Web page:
MEdT Alumus

Raymond LaFleur

“The MEdT program enabled me to return home, start a family, and pursue a teaching credential/graduate degree all in the same package.”

Hometown

Kailua, HI

Department

Institute for Teacher Education - M.Ed. in Teaching

Related Degrees

  • MEd, Teaching (MEdT) - Non-Licensure

What degree(s) do you hold?
I earned my Master of Education in Teaching (MEdT) from the COE and a Bachelor’s of Science in Electrical Engineering from the U.S. Naval Academy, Annapolis, MD

Where do you work?
I work full time as a math teacher at Mid-Pacific Institute and part time with the Hawaiʻi Air National Guard as a Civil Engineer.

Tell us about your recent guest appearance on a Hawaii News Now education special (11.08.21).
I was invited to participate in the HNN segment through a partnership with Kamehameha Schools and the Department of Education. The segment, Evolving Education: Learning Through COVID (Town Hall), was a town hall conversation, exploring the long-term effects of distance learning and how classrooms are evolving during the COVID-19 pandemic.

How did you become interested in the field of education?
I was a helicopter pilot in the United States Marine Corps from 2011–2016. Rather than pursue a career as a commercial pilot, I decided that I could contribute more to the community through education as a teacher. I learned that I had a knack for teaching as a Basic Instructor Pilot, and I also felt that teaching would allow me to support my wife and family. Now that my daughter is four years old, I think that I have made the right choice.

Why did you choose the Master of Education in Teaching (MEdT) program?
I had always intended to return to Hawaiʻi after my career in the military. The MEdT program enabled me to return home, start a family, and pursue a teaching credential/graduate degree all in the same package.

How has the COE program impacted or benefited your education and/or career path?
The faculty was top-notch, and the cohort structure made me feel like part of a community (shout out to MEdT Cohort 45, the Bark Squad!). This feeling of belonging helped me adjust to both the intellectual and emotional demands of teaching. Partner schools, in-class observations with advisors, and a diversity of guest speakers grounded my understanding of what cultural relevance means in Hawaiʻi.

Leaving the military was a leap of faith. While in the mountains of South Korea on deployment, I made a five-year plan that ended with teaching science at Mid-Pacific. After graduating from the MEdT program, I applied to Mid-Pacific for a science position. I did not get the job. A rocket scientist beat me out!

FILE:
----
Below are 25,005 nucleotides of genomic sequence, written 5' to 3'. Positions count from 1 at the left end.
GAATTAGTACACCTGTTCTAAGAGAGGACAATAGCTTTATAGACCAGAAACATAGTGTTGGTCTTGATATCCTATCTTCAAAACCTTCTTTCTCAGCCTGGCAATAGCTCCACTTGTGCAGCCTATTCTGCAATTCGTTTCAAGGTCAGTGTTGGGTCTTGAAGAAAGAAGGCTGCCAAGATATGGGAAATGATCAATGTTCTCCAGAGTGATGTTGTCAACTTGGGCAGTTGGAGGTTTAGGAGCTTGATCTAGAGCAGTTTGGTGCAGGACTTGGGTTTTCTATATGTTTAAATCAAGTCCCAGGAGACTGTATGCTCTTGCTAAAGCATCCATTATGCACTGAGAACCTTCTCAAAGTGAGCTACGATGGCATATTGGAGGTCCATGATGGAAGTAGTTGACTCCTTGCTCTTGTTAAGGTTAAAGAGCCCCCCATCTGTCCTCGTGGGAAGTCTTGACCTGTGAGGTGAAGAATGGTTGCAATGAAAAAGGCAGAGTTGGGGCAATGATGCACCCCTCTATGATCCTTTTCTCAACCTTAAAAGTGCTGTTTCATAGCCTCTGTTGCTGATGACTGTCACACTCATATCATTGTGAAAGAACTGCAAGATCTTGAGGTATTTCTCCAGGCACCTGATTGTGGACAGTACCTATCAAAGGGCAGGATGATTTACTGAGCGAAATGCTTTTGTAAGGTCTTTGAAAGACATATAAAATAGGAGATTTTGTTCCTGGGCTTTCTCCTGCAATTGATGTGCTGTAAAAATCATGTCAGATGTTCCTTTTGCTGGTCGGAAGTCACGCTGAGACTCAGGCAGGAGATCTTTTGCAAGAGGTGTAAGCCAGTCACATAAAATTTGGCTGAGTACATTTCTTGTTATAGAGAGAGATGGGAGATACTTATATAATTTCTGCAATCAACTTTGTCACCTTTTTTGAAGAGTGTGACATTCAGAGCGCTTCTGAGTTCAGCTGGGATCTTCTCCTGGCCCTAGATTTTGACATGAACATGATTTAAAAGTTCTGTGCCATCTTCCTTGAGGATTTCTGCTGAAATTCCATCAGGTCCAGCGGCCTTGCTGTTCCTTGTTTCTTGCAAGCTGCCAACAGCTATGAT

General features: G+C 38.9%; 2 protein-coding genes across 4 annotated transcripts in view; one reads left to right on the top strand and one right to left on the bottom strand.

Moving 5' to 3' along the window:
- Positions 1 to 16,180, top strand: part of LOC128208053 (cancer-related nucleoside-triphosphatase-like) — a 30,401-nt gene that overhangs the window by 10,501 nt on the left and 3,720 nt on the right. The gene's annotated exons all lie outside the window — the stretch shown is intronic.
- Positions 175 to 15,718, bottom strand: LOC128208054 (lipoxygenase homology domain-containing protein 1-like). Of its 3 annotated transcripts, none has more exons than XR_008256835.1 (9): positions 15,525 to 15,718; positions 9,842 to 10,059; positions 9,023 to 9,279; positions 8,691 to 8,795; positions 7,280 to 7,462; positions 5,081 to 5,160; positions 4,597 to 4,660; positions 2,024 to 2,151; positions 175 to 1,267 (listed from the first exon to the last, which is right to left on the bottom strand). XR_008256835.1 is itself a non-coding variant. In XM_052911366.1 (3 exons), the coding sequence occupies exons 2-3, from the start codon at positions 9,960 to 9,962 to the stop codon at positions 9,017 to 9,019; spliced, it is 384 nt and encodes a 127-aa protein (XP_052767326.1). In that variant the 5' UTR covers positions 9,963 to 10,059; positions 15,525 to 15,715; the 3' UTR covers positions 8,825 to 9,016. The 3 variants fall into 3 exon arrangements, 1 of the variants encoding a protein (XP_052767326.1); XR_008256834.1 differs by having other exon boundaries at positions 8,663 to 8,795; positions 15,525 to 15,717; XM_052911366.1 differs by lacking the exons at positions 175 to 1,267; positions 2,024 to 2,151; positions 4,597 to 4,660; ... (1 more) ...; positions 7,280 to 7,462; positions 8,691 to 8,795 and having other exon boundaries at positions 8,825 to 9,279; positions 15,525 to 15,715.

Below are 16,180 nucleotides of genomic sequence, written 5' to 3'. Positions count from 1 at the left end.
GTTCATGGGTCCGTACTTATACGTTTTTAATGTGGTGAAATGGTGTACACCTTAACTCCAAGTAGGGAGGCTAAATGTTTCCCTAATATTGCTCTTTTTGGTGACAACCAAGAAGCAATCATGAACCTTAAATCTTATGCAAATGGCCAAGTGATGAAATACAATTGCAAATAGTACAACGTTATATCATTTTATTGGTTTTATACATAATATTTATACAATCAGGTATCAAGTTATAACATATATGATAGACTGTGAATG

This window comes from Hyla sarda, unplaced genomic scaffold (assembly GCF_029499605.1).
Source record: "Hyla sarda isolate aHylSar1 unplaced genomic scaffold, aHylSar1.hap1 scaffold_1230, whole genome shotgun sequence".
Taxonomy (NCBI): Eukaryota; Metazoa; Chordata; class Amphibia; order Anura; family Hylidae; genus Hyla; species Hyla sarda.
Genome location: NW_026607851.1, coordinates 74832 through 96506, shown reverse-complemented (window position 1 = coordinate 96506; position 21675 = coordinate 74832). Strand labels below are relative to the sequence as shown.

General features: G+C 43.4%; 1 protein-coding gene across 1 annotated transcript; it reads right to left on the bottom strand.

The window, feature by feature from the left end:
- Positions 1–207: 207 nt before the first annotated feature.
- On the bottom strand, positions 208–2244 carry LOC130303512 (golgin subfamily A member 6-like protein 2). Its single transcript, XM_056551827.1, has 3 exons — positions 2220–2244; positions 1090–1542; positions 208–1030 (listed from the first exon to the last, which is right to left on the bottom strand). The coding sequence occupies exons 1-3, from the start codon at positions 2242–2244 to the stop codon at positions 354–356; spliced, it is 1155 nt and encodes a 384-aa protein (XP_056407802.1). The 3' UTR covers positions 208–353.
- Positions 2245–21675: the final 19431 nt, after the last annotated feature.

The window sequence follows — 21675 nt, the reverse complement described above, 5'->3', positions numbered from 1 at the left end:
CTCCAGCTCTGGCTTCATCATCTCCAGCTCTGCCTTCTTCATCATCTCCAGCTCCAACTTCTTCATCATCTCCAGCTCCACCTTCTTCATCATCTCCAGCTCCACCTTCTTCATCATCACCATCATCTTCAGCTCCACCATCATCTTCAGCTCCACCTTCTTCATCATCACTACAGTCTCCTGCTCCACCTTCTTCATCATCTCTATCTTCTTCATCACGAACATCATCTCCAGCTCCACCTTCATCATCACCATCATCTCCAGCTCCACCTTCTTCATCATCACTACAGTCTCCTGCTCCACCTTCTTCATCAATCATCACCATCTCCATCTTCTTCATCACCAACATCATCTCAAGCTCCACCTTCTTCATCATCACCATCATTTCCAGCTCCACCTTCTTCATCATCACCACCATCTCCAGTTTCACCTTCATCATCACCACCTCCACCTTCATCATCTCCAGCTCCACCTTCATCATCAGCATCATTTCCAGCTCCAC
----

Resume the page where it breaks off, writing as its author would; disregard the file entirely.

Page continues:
After this setback, one of my mentors, Mark Hines, recommended that I apply for a math position to “get my foot in the door.” This time I made it on the team! Once I started teaching Math at Mid-Pacific, I fell in love with the math department and have not looked back. I am enamored with the school’s focus on social-emotional considerations and creating a collaborative environment that helps students and teachers thrive.

Is there anyone in particular who inspired you to pursue teaching as a career?
I will never forget my high school biology teacher, Lyle Chee, who recently retired from Mid-Pacific last year. I can still remember his happy demeanor, his jokes, and his consistently high expectations of us. Lyle would insist that his daughter’s name was Kim Chee with an earnest face. I’m pretty sure his daughter’s name is Grace, but the fact that I’m still not sure to this day is a testament to his commitment to laughter in the classroom.

It was truly a privilege to teach alongside him for a year and pass on some of his traditions. He cultivated in me every day critical thinking, attention to detail, and an attitude of playfulness that lasts with me today.

What are your future visions and goals?
My vision this year was to ambitiously try and do less over the next two to three years and focus on my family. I never expected to do anything beyond teaching and some engineering on the side.

Although I intended to do less, I feel that MEdT alumni are responsible for advocating for teachers and students. So far this year, I’ve been invited to talk briefly on a teacher panel on Hawaii News Now. I was also asked to co-present with an education researcher at the Schools of the Future Conference. Thankfully, with the growth mindset instilled by the MEdT program, I feel confident enough to try these things and look forward to whatever comes next!

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